In Sing, Unburied, Sing, Jesmyn Ward weaves a web of unhealthy dynamics between Leonie and her children—her 13-year-old son, Jojo, and her toddler daughter, Kayla. Leonie is addicted to drugs and hyper-focused on her children’s dad, Michael, who’s been in jail for a couple of years and is being released. She fails her children in many ways for many reasons, but all is not as it seems. During a trip to pick Michael up from the jail where he’s been incarcerated, Kayla gets sick and vomits several times. While they are stopped at a gas station, Leonie decides to do what her mom taught her to do and forage for something that can help Kayla heal. Ward writes:

If the world were a right place, a place for the living, a place where men like Michael didn’t end up in jail, I’d be able to find wild strawberries. That’s what Mama would look for if she couldn’t find any milkweed…

But the world ain’t that place. Ain’t no wild strawberries at the side of the road. It ain’t boggy enough up here. But this world might be a place that gives a little luck to the small, sometimes shows a little mercy, because after I walk awhile down the side of the road out of sight of the gas station…I find wild blackberries, Mama always told me they could be used for upset stomach, but only for adults. But if there was nothing else, she said I could make a tea and give it to kids.

Even though Leonie is in a hard place—strung out, consumed with Michael, and inattentive to her children, something in her wants to bring restoration to her sick child. She tramples over weeds and brush to find the blackberry bush. She follows through with her plan and boils it at the attorney’s home, adding sugar and food coloring so Kayla will drink the tea.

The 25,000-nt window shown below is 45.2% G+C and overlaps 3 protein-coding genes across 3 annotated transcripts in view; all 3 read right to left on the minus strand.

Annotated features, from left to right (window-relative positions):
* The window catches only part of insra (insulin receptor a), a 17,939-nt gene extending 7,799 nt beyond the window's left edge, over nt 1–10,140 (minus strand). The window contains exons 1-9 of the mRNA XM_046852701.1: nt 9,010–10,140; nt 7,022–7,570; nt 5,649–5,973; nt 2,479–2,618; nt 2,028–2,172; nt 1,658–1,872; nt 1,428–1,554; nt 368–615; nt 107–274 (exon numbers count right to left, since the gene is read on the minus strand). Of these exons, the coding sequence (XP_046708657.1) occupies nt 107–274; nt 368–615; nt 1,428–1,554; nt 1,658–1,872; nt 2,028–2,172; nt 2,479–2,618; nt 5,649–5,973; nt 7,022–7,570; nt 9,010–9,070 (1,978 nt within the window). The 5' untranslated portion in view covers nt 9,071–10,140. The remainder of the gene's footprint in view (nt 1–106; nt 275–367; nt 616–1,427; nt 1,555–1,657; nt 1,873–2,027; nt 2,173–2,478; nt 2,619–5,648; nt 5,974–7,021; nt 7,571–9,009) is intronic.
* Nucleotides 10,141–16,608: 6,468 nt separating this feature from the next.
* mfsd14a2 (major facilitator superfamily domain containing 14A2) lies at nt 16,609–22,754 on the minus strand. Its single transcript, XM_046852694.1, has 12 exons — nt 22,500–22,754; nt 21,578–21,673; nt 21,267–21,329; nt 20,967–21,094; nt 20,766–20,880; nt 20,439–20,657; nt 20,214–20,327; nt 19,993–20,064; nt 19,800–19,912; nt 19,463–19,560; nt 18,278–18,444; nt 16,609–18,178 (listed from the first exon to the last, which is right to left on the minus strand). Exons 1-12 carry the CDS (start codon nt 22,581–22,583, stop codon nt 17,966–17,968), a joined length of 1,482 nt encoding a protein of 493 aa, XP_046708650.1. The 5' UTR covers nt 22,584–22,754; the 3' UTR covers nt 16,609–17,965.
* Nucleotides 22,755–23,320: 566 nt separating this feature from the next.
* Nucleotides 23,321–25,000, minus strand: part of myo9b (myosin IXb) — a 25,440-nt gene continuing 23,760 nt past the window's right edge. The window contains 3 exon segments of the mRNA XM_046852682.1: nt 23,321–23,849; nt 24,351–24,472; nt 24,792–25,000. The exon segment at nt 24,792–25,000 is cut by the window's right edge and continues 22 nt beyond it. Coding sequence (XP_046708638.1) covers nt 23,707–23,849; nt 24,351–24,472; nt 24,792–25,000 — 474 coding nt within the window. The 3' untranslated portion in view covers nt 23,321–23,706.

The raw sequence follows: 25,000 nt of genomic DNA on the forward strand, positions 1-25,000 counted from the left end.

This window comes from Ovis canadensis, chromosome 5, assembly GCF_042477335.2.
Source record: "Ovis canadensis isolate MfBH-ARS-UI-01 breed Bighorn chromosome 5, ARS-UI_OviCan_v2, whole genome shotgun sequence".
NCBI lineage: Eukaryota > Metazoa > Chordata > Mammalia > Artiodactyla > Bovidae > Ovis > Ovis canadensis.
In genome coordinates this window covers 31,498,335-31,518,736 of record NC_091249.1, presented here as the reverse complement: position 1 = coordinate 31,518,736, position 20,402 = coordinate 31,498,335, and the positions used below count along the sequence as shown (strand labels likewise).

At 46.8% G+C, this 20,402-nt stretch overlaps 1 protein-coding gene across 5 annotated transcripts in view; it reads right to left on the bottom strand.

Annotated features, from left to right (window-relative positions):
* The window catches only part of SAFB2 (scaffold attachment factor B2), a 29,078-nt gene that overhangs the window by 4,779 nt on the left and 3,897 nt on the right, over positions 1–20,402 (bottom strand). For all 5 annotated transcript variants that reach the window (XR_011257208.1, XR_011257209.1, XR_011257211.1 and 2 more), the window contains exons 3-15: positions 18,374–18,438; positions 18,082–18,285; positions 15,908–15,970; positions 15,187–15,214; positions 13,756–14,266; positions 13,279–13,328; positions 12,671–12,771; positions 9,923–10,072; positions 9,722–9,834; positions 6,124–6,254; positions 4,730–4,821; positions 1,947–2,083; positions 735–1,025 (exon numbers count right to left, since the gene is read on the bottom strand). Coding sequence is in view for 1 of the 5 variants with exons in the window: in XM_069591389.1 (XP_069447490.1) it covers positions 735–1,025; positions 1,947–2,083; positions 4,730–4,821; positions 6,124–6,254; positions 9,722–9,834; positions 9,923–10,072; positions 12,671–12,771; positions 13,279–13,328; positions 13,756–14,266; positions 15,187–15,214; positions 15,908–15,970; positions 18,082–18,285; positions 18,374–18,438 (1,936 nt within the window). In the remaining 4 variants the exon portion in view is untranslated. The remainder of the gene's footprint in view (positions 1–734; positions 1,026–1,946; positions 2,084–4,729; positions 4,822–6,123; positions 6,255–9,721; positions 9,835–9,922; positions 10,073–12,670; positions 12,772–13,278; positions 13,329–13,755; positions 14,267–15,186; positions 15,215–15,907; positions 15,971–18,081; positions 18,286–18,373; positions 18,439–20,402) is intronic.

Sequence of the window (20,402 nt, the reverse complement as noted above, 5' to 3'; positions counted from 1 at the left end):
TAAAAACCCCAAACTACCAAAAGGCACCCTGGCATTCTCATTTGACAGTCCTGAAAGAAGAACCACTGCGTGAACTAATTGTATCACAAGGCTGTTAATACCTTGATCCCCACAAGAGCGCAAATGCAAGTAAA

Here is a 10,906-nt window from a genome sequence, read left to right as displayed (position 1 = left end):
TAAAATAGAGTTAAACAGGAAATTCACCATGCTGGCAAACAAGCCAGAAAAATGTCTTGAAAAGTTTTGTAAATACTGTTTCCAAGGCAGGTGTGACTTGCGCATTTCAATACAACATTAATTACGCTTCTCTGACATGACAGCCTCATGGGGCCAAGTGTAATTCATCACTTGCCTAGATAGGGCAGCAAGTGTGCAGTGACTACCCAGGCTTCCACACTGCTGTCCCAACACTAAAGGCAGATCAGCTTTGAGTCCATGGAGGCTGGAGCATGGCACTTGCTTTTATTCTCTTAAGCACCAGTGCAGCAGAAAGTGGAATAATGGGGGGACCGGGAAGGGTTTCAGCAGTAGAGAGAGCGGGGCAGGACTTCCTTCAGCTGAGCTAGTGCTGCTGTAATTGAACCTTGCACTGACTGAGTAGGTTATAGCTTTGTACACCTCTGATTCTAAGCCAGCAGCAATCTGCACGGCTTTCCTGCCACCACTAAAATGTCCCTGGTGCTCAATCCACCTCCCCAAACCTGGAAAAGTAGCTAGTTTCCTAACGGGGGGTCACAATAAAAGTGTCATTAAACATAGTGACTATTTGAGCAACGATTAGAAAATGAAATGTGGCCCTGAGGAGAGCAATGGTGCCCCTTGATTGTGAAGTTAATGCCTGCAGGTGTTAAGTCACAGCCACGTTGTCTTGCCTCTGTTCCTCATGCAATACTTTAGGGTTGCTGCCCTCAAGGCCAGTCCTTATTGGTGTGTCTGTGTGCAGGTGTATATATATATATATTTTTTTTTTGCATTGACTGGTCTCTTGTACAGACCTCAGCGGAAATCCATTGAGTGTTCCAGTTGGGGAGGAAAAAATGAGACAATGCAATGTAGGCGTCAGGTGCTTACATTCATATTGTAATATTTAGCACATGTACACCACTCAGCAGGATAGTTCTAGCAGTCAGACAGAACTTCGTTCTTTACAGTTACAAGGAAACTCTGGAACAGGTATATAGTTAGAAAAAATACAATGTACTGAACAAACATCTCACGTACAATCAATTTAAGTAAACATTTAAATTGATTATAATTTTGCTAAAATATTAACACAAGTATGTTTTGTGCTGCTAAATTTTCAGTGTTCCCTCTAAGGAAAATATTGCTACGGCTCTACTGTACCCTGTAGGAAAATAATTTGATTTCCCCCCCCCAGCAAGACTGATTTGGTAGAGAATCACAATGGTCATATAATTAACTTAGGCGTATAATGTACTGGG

After Michael is out of jail, they all go to Michael’s parents’ house to introduce them to Michael’s children for the first time. Michael and his dad get into a fight and Leonie has a choice to make. Ward writes:

…and part of me wants to go grab Jojo’s hand and pull them out this house and leave them fighting. And another part of me wants to open my mouth and laugh, because it’s all so ridiculous, all of it, and I look over at my son and I think for sure he’s smiling, for sure he can see how stupid all of it is, but he ain’t looking at them tussling. He’s looking at me, and I see a flash of something I ain’t never seen before. He’s looking at me like I’m a water moccasin and I just bit him, just sank my teeth into the bone of his ankle, bit it to swelling.

Even though it’s uncommon for Leonie to go out of her way to care for her children, she approaches her son who sees her for who she is—a mother who would put her children in this situation—and she pulls him and Kayla out of the house. While Michael and his dad are still hitting each other, she opens the door and takes her children down the porch steps and into the car, away from danger.